Since we travel so much, we preach to people of all kinds. Accordingly, we need to discern what is the best way of helping various people. Often we find it desirable to get householders to express themselves by our asking questions. But not all persons can readily be drawn into conversations in that way. For example, we have preached on Indian reservations out West, and though most Indians do not say much, they watch and observe. We have found that we are able to help the Indians most by befriending them and showing them that we are really interested in them. They soon learn that the Witnesses show no partiality with regard to race and nationality, but have proper respect for all.
On the other hand, there are persons who readily wish to express their viewpoints. If we were to ask them questions and not listen to their views, they would resent it. For example, I called at a home and a doctor came to the door and we discussed today’s decline in morality. When I asked him whether he thought there was a solution, he expressed his views, talking for quite some time without any outstanding remarks from me. When he concluded, I found areas of agreement. Toward the end of our discussion, he said that he especially appreciated that my companion and I had allowed him an opportunity to speak. He took four Bible study aids, and arrangements were made to call back on him.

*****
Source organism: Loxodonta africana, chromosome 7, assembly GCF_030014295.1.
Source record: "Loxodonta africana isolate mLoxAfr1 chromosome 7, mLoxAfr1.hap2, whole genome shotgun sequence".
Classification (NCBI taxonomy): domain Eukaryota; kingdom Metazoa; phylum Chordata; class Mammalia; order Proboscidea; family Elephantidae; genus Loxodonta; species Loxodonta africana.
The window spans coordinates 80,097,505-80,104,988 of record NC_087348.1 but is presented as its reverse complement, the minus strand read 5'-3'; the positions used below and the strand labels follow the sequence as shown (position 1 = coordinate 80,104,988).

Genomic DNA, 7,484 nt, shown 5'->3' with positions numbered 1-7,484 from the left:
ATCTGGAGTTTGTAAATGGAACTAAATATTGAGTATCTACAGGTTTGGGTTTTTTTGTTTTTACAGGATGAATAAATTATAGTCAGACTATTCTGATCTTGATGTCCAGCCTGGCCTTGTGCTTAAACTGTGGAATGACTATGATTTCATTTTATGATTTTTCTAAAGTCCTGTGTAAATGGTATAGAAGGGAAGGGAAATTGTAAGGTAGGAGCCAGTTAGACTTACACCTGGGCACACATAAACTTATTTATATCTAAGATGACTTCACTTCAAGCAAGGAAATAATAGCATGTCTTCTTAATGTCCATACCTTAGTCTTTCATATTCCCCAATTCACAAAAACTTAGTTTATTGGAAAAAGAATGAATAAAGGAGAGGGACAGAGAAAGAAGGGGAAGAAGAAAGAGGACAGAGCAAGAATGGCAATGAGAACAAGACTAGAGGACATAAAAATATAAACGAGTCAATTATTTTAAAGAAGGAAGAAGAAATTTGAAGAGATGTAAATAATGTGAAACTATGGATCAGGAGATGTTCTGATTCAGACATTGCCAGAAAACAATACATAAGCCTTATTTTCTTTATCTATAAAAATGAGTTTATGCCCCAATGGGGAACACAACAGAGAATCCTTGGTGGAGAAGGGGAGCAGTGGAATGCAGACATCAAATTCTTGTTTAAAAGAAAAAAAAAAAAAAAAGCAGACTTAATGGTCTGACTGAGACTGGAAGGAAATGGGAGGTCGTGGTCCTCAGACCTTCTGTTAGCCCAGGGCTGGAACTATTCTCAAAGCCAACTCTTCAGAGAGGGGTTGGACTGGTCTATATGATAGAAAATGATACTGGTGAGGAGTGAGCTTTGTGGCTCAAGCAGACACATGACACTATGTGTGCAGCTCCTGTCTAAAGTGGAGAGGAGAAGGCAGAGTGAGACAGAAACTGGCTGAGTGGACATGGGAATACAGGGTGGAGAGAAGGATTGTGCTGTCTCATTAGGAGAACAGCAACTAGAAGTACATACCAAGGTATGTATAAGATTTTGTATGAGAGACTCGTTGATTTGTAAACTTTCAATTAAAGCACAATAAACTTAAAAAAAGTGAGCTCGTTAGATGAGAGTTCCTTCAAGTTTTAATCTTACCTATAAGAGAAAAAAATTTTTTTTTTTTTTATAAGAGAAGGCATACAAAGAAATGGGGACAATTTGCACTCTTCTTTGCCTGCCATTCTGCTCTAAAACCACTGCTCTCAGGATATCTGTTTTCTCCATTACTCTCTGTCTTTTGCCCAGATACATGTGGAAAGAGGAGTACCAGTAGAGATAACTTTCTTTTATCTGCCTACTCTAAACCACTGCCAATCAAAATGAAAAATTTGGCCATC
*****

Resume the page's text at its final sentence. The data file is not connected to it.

In big cities, such as New York, we find that many people are fearful and seldom open their door for strangers. Nevertheless, we endeavor to express a few thoughts from the Bible, speaking to them, if possible, right through the peephole. They see us, but we do not see them—except possibly an eyeball.
On one occasion, when I talked to a lady through the peephole, she said that she appreciated what I read to her from the Bible but that she was not going to open the door. Yet she wanted the Bible study aid that I offered her. So she instructed me to put it into the mailbox. We returned a little later and the book was gone and a contribution was found in its place.